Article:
Low-flow toilets are a great way to reduce the amount of wastewater that ends up in a residential sewage system. If you live in an area that works on septic tank systems, as opposed to a municipal plumbing system, it is important to do everything you can to reduce water usage to prevent an overflow of wastewater.
Septic tank systems are typically used in locations that aren’t connected to the city sewage system, due to being in a remote area. A septic tank is a large tank, usually made out of concrete, that holds waste materials that are flushed through the residential sewage system. Inside the tank, bacteria works to break down the solid wastes, which are then released via wastewater into a drainage field.
Because low-flow toilets reduce water usage, they are ideal for cutting down on the amount of water than enters septic tank systems. Low-flow toilets are also used by homeowners that do not have a residential sewage system, as a means of reducing overall water consumption.
How Low-Flow Toilets Work
Low-flow toilets are designed to use less water than a standard toilet. The average residential toilet uses three to four gallons per flush, while low-flow toilets use around one-and-a-half gallons per flush. Recently, newer low-flow toilets have been produced that use even less water per flush by using a dual-flush system.
Much like septic tank systems, homeowners need to be aware of what gets flushed down low-flow toilets. The only thing that should ever be flushed down low-flow toilets that are connected to septic tank systems is toilet paper and organic waste. That means absolutely no paper towels, feminine products, diapers, newspapers or other paper materials.
The chemicals used to clean low-flow toilets that are hooked up to a residential sewage system must also be chosen carefully. Bleach, abrasives, anti-bacterial cleansers and other bathroom cleaners should never be flushed into septic tank systems or washed down the drain. Use natural cleaners, such as baking soda or vinegar, to protect the good bacteria inside the septic tank that works to breakdown solid waste.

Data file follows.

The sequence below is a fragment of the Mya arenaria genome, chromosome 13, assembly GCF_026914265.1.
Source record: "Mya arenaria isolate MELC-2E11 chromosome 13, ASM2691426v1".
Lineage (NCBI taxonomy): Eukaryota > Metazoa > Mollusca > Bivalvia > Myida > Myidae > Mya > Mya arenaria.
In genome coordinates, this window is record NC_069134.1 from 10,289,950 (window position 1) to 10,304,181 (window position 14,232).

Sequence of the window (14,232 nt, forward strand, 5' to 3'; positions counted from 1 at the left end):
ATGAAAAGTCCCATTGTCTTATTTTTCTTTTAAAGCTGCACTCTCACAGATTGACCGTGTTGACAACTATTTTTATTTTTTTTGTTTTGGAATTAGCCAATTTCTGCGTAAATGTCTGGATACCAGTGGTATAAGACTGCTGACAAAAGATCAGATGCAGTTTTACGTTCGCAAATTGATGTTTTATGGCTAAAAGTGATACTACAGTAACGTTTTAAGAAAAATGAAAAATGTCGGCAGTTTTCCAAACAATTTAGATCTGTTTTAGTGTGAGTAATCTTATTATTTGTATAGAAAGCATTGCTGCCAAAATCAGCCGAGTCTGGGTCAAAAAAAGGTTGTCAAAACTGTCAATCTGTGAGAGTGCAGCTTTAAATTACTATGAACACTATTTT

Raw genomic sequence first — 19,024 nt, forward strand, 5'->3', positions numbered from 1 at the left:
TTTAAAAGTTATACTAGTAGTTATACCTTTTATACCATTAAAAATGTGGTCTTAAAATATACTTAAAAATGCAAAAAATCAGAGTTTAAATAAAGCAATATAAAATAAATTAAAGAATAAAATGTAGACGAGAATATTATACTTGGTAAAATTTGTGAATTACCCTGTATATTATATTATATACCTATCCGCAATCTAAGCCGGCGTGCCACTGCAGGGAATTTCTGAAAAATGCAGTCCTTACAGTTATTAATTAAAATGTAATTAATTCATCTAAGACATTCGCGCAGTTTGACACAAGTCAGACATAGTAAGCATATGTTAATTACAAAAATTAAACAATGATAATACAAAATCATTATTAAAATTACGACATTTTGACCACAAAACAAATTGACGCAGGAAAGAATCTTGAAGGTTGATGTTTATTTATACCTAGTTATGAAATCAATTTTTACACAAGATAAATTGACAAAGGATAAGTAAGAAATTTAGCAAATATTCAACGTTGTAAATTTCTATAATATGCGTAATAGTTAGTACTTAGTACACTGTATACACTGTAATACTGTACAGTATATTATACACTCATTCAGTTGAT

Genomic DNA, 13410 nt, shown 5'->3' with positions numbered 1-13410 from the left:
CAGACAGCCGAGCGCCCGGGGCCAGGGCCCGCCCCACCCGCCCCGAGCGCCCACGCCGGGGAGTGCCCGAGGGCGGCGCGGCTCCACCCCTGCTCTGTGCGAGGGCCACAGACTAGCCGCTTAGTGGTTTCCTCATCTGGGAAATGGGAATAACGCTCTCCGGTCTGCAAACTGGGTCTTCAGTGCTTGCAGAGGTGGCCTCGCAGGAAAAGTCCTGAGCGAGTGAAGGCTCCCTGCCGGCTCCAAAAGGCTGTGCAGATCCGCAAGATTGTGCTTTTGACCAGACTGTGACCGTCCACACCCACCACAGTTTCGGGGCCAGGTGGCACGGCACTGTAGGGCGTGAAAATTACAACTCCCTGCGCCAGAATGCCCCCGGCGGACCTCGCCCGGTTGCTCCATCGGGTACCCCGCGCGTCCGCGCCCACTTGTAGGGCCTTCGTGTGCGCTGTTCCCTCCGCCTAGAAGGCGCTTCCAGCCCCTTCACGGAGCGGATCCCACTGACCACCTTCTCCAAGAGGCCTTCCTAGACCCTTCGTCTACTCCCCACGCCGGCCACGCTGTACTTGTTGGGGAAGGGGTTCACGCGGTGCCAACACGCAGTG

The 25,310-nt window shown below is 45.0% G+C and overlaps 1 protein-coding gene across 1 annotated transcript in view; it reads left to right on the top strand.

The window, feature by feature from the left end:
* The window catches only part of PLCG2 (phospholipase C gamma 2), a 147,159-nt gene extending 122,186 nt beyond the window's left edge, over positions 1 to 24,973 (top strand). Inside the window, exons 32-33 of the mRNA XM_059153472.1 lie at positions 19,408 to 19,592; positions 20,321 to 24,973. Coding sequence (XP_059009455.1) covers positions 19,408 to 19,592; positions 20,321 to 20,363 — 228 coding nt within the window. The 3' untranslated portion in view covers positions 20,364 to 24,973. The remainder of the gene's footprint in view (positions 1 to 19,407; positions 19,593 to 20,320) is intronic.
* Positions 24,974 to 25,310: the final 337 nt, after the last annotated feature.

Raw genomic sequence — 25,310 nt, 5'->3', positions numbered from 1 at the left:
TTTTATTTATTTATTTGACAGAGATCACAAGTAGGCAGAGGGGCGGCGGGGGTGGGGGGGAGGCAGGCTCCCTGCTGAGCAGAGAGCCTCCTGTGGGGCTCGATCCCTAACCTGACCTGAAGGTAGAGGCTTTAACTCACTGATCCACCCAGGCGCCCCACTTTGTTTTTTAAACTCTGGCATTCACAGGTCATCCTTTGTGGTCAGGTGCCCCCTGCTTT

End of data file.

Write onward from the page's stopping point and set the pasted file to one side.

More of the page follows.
Low-Flow Toilets: A History
The first flush toilet was invented back in 1853, and many of the older models still in use today work in the same manner. The original model kept water in the toilet bowl at a level high enough to prevent sewage gases from releasing into the air. The tank used to be mounted on the wall high enough to create a momentum, or rush of water, to flow into the drainpipe.
The wall tank was lowered with changes made to the design in 1915. The passageways within the toilet were narrowed to increase the speed of water delivery. While this change was significant, no other changes were made to the design between 1915 and 1994, other than to reduce the tank size from five to seven gallons, down to three-and-a-half gallons or less.
Early low-flow toilets, which came about in 1994, were not very efficient. Many complaints were waged by homeowners, designers and plumbers alike. While the water used in the tank was reduced considerably to the three-and-a-half gallon maximum allowed by federal regulation, the design of the toilet itself was not changed to improve the results afforded by the reduced water usage. Today’s low-flow toilets have modified passageways to improve water pressure and improve efficiency.
Part of a Healthy Septic Tank System
All of the parts of your residential sewage system work together to effectively and efficiently process all the waste from your home. Low-flow toilets can be an important part of a well-run septic system. The best way to care for your system is to hire a professional septic system maintenance and inspection service.
A low-flow toilet is very easy to maintain and helps to reduce water usage in the bathroom. The fixture that helps to reduce water usage inside low-flow toilets may need to be adjusted every now and again. This fixture is the fill valve. It is used to maintain a proper level of water inside the toilet tank.
All-Clear Septic & Wastewater offers a preventative maintenance program, which can be used to keep tabs on the effectiveness of your system, catch potential problems before they get out of control and keep your residential sewage system running properly. Learning about your system and how it should be used and cared for, is another important part of good home ownership. Proper care and preventative maintenance, when used together, can prevent costly repairs and replacements that can come as a result of negligence and abuse.